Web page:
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Violance In Schools Causes Deviant Behavior

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Violence among our youth has spread widely throughout the nation. This can be linked to several problems in our society, but mainly one. The constant barrage of television and media violence causes deviant behavior in children. When children are young they are very impressionable by the things around them. Often kids are influenced by what they see. If kids are watching shows or being introduced to violent acts they too will tend to act out this violence (Huesmann and Eron, 1986). The results of studies on the effects of televised violence are consistent. By watching aggression, children learn how to be aggressive in new ways and they also draw conclusions about whether being aggressive to others will bring them rewards (Huesmann and Eron, 1986).

Children begin to notice and react to television and media influence very early. By the age of three, children will willingly watch a show designed for them 95% of the time and will imitate someone on television as readily as they will imitate a live person. The average time children spend watching television rises from about two and a half hours per day at age twelve. During adolescence, average viewing time drops off to two to three hours a day. Children from the ages 6-11 spend more time watching television than they do in the classroom (Centerwall, 1992). The level of violence that they see on prime time television is about five violent acts per hour and the level of violence on Saturday that includes cartoons morning programming is about 20 to 25 violent acts per hour (Centerwall, 1992). At this rate, the average American child will see 8,000 murders before they finish elementary school! Those children who see TV characters getting what they want by hitting are more likely to strike out themselves in imitation. Even if the TV character has a so-called good reason for acting violently (as when a police officer is shown shooting down a criminal to protect others), this does not make young children less likely to imitate the aggressive act than when there is no good reason for the violence (Huesmann and Eron, 1986).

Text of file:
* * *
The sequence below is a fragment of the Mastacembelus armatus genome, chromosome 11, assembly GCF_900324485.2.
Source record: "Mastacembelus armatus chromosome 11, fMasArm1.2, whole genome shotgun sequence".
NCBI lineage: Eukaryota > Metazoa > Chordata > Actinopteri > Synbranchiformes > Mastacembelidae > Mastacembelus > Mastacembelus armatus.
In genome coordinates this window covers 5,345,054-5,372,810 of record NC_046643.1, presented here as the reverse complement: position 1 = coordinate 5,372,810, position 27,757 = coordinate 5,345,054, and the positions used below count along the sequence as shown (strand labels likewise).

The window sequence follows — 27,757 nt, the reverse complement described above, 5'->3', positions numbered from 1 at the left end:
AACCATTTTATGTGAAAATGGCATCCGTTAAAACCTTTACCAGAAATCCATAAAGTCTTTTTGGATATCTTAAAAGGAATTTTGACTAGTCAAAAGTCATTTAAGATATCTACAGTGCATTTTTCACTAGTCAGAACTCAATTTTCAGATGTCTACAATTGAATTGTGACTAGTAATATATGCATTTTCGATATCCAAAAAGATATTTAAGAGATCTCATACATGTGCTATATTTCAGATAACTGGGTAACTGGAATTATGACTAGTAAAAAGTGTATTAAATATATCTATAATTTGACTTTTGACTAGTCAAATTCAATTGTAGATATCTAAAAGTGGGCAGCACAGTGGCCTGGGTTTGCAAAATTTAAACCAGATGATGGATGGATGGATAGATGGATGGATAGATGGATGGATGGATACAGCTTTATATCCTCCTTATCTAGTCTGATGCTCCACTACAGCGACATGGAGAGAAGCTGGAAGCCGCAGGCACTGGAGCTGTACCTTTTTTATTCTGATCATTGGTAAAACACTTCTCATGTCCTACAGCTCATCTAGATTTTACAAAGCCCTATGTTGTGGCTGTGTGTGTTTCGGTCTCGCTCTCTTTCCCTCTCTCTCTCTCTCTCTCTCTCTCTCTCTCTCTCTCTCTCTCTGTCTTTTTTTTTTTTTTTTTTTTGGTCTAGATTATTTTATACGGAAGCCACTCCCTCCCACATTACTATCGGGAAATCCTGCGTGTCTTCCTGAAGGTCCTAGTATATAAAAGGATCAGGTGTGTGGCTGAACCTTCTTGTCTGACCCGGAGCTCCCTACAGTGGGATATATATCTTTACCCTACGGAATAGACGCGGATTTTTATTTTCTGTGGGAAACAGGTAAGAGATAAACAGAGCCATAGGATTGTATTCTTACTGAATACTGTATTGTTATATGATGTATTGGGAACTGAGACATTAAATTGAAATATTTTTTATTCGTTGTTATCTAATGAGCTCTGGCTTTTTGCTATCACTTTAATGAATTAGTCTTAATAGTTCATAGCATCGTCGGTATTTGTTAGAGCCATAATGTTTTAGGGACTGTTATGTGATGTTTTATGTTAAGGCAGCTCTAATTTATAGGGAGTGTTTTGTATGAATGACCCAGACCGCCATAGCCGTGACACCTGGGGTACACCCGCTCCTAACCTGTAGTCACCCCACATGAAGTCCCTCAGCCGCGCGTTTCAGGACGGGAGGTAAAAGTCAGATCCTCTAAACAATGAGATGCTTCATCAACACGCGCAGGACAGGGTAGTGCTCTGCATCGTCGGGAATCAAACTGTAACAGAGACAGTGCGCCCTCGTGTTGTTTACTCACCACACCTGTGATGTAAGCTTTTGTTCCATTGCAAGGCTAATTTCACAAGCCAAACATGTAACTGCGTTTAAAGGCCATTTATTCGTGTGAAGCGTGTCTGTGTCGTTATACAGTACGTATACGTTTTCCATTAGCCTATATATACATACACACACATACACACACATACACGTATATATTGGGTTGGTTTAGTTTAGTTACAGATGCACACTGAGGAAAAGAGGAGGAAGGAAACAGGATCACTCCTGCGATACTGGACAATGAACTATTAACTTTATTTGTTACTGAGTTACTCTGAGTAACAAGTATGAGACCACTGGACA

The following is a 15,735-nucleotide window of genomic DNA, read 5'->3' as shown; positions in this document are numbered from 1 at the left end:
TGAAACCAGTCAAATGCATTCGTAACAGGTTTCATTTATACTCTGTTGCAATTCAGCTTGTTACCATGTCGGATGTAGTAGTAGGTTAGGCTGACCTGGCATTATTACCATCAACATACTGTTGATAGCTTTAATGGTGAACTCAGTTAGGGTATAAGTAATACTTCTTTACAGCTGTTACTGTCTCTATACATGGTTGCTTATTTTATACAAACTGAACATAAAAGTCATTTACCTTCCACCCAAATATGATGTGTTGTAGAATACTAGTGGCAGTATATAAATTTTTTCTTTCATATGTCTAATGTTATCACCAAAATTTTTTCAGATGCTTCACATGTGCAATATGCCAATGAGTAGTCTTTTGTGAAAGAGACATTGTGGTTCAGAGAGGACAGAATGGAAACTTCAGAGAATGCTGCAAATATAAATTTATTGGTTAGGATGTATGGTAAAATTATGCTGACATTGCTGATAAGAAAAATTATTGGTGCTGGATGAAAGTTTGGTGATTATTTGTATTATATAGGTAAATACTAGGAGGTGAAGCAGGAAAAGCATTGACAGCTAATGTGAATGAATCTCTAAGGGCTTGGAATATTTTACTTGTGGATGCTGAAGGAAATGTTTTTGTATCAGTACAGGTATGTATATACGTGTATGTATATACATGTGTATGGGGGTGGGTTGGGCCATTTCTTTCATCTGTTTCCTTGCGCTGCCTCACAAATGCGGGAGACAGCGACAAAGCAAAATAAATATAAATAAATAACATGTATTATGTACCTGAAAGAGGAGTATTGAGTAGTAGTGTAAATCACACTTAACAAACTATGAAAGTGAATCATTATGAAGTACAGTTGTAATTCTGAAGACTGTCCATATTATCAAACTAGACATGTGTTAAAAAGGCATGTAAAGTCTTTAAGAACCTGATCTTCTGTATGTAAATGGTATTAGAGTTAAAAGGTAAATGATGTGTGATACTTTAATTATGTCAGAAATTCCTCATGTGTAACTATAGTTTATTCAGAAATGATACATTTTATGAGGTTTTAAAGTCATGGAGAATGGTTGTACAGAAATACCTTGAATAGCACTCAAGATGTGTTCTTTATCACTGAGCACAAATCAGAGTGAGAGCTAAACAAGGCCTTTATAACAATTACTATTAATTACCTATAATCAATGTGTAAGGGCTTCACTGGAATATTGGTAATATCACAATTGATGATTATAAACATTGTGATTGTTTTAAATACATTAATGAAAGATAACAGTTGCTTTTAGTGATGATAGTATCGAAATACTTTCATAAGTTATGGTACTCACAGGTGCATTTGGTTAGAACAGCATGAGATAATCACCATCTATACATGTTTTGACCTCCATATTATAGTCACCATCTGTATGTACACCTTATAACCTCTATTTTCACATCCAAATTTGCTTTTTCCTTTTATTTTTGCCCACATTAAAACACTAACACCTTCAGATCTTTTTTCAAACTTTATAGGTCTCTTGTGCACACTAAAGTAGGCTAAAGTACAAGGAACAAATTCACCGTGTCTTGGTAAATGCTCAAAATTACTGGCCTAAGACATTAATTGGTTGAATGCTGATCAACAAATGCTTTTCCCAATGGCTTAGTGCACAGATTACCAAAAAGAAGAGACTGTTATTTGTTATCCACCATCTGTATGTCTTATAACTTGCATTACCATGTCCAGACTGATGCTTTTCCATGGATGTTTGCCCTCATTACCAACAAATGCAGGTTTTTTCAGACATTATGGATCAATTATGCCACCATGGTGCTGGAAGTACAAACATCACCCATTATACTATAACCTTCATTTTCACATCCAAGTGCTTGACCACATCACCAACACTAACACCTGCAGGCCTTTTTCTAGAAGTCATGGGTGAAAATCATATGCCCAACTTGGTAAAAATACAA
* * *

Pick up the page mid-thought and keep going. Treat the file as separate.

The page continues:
In a behavioral study carried out in the U.S, children were found to have become significantly more aggressive two years after television was introduced to their town for the first time (Kimball and Zabrack, 1986). Children who prefer violent television shows when they are young have been found to be more aggressive later on, and this may be associated with trouble with the law in adulthood (Huesmann, 1986). Strong identification with a violent TV character and believing that the TV situation is realistic are both associated with greater aggressiveness (Huesmann and Eron, 1986). In general, boys are more affected by violent shows that girls are.

Besides making children more likely to act aggressively, violence on television may have other harmful effects. First, it may lead children to accept more aggressive behavior in others. Second, it may make children more fearful as they come to believe that violence is as common in the real world as it is on television (Huesmann, 1986).